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Unpaid Internships: Is Free Labor Worth The Experience?

In high school, you’re expected to be the captain of at least one sports team, make sure you have at least 200 hours of community service, and nail the SAT. Once you finally get into college, you constantly hear professors and advisors saying you will need at least three internships to simply get a chance at having a job after graduation to help you pay off your student loans. They say experience is priceless, but I beg to differ.

There are plenty of opportunities for college students to get into the working world, but a majority of them are unpaid. An unpaid internship is, more simply put, an exchange of services between an employer and the intern. The intern receives valuable work experience in a field they are interested in pursing while the employer gets a free employee. The system in theory does not sound so ludacris. Of course, how do you define what “experience” is?  

The Labor Department defines the work an intern does as a position that “must among other things, be similar to training offered in a school setting and be performed for the benefit of the intern rather than the employer and not nudge aside that of existing employees.” Why should an employer take the time to train, teach, or mentor an employee and also hand him or her a paycheck?

The problem is that measuring how valuable an experience is to someone is nearly impossible. So many of my classmates at American University currently have, or have held at least some sort of unpaid position, myself included. Some of my peers spent hours a week doing coffee runs, sorting mail, and plugging numbers into excel sheets. Sprinkled in between these tasks were little conferences they got to take notes on or paperwork deliveries to the CEO.  Well worth it of course to be able to put that shiny “intern” label on their resumes.

Not only are interns not getting paid for their work, but they are often having to pay to do it. A lot of internships are treated the same as a college course. I received academic credit for my unpaid internship this past fall. I didn’t get paid, but I got three credits towards my degree. Except for the fact that I paid $10,000 for my three credits and American University didn’t lift a finger.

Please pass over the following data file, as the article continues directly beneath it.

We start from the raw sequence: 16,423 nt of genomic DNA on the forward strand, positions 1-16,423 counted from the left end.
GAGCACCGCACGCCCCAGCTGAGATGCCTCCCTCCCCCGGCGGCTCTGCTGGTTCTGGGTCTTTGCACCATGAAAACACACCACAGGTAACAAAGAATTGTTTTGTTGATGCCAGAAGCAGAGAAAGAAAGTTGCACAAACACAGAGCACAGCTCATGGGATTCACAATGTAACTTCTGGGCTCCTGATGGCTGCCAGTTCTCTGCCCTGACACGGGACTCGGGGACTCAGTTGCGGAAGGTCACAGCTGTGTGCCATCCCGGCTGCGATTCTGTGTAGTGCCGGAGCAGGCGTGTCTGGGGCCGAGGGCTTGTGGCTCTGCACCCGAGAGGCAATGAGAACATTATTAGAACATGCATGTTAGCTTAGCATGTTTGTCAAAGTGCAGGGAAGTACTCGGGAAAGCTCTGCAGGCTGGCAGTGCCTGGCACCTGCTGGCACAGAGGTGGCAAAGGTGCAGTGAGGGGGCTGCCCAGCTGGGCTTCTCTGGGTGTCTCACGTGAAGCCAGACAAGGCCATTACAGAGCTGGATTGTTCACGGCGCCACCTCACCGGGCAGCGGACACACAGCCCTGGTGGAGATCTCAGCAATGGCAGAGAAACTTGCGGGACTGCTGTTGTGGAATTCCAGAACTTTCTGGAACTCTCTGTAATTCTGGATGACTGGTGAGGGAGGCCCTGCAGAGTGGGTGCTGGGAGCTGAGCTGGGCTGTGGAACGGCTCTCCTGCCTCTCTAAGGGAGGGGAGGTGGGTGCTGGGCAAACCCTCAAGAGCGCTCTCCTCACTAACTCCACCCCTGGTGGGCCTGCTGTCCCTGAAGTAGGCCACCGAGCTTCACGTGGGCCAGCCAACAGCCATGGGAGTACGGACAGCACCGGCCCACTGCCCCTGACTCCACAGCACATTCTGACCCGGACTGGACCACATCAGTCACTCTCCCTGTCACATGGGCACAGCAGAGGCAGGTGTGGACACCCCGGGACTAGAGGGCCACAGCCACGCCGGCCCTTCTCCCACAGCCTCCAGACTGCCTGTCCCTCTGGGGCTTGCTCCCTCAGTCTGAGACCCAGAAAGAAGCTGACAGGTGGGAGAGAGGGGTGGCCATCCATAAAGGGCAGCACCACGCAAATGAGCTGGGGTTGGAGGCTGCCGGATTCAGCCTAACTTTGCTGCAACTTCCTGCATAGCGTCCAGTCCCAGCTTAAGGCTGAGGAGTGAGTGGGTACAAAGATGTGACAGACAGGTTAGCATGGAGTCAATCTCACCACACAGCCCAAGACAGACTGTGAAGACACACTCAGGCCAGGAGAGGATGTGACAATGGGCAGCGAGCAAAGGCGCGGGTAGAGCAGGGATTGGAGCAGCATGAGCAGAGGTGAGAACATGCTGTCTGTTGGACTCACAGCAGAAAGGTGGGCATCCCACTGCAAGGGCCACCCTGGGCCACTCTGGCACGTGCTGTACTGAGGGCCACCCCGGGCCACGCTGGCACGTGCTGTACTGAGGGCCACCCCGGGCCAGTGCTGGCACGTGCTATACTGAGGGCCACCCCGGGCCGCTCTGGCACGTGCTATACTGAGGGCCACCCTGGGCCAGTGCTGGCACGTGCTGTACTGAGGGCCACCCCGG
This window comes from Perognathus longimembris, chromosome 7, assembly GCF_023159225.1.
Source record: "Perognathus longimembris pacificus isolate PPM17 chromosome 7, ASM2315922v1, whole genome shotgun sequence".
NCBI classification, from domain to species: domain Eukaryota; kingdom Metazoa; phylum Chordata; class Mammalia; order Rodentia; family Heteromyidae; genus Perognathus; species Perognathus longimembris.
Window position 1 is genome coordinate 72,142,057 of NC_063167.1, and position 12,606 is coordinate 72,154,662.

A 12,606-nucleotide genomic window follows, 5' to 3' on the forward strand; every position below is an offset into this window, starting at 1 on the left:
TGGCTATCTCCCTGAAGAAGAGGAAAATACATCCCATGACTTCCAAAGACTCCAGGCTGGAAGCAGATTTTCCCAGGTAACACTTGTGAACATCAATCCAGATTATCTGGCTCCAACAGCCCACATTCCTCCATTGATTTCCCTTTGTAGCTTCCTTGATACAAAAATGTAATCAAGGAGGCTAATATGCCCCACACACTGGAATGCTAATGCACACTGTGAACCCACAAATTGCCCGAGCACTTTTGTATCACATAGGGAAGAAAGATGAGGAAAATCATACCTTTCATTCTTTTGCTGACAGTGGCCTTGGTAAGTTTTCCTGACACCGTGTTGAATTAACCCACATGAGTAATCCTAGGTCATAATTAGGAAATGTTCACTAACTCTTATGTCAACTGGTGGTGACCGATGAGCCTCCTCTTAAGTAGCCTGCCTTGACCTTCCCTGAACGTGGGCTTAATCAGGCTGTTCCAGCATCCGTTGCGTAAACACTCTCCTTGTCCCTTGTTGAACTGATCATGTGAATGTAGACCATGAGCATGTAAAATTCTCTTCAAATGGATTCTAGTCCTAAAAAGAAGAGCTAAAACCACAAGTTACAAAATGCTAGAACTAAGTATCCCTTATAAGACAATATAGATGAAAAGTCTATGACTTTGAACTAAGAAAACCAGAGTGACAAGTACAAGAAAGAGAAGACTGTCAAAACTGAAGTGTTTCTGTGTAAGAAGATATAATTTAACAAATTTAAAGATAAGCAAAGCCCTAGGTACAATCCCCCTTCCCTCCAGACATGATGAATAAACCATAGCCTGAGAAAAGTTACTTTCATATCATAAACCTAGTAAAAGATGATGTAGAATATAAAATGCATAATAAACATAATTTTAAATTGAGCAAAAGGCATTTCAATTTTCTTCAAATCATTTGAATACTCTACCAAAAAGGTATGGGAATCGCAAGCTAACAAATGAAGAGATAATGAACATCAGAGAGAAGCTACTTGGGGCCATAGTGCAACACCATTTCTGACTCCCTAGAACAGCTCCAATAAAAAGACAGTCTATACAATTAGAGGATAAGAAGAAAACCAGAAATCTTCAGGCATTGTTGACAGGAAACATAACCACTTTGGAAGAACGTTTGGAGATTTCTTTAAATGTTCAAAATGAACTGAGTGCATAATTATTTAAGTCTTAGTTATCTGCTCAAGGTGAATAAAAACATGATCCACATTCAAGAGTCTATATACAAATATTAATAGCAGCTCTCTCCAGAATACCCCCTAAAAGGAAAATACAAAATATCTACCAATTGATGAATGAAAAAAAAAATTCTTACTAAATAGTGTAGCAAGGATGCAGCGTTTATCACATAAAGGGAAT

I recognize that there are unpaid internships out there that provide thousands of college students with valuable skills, valuable professional connections, and even future careers. But of course it is only for those students who can afford too take on an unpaid position. Interning, taking classes, and trying to make money is nearly impossible. If you cannot afford to take on an unpaid position, then you will have a much more difficult time trying to improve your resume or your networking skills. This makes the path to success extremely hard to those who cannot afford the system.  

Maybe Congress could take on this dilemma by getting their unpaid interns to look into it. The Atlantic came out with a study in 2012 identifying that only 35 of the 100 senators in the United States paid their interns. The people with the power to change the system are benefitting from it. The romantic “American dream” is not as easily attainable when you analyze the true cost of an “experience” for the average middle class college student.

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